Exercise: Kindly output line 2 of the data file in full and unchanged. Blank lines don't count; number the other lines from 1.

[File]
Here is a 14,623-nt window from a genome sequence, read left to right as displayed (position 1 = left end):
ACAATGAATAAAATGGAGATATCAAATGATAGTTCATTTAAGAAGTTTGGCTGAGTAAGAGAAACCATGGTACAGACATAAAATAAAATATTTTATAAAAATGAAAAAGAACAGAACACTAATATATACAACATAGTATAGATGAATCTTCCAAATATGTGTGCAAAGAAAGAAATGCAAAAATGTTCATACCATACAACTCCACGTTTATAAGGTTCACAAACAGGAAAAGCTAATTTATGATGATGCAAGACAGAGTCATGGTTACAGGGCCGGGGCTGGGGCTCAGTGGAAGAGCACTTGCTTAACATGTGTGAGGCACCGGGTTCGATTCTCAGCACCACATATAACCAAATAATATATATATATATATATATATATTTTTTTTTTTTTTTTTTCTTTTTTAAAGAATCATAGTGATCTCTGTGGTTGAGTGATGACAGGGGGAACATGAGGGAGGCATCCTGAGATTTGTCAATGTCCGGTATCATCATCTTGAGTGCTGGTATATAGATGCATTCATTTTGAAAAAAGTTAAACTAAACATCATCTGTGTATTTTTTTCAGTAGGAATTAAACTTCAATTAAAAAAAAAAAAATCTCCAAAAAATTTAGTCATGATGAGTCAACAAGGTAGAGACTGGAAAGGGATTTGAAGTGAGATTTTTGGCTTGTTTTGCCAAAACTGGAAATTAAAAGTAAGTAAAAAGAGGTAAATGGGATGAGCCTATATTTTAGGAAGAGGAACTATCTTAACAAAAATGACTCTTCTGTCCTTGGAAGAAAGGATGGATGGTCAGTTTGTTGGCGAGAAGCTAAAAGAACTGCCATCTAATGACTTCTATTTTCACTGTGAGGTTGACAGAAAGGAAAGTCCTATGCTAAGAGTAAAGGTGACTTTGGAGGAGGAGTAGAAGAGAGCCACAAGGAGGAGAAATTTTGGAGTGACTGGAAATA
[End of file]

ACAATGAATAAAATGGAGATATCAAATGATAGTTCATTTAAGAAGTTTGGCTGAGTAAGAGAAACCATGGTACAGACATAAAATAAAATATTTTATAAAAATGAAAAAGAACAGAACACTAATATATACAACATAGTATAGATGAATCTTCCAAATATGTGTGCAAAGAAAGAAATGCAAAAATGTTCATACCATACAACTCCACGTTTATAAGGTTCACAAACAGGAAAAGCTAATTTATGATGATGCAAGACAGAGTCATGGTTACAGGGCCGGGGCTGGGGCTCAGTGGAAGAGCACTTGCTTAACATGTGTGAGGCACCGGGTTCGATTCTCAGCACCACATATAACCAAATAATATATATATATATATATATATATTTTTTTTTTTTTTTTTTCTTTTTTAAAGAATCATAGTGATCTCTGTGGTTGAGTGATGACAGGGGGAACATGAGGGAGGCATCCTGAGATTTGTCAATGTCCGGTATCATCATCTTGAGTGCTGGTATATAGATGCATTCATTTTGAAAAAAGTTAAACTAAACATCATCTGTGTATTTTTTTCAGTAGGAATTAAACTTCAATTAAAAAAAAAAAAATCTCCAAAAAATTTAGTCATGATGAGTCAACAAGGTAGAGACTGGAAAGGGATTTGAAGTGAGATTTTTGGCTTGTTTTGCCAAAACTGGAAATTAAAAGTAAGTAAAAAGAGGTAAATGGGATGAGCCTATATTTTAGGAAGAGGAACTATCTTAACAAAAATGACTCTTCTGTCCTTGGAAGAAAGGATGGATGGTCAGTTTGTTGGCGAGAAGCTAAAAGAACTGCCATCTAATGACTTCTATTTTCACTGTGAGGTTGACAGAAAGGAAAGTCCTATGCTAAGAGTAAAGGTGACTTTGGAGGAGGAGTAGAAGAGAGCCACAAGGAGGAGAAATTTTGGAGTGACTGGAAATA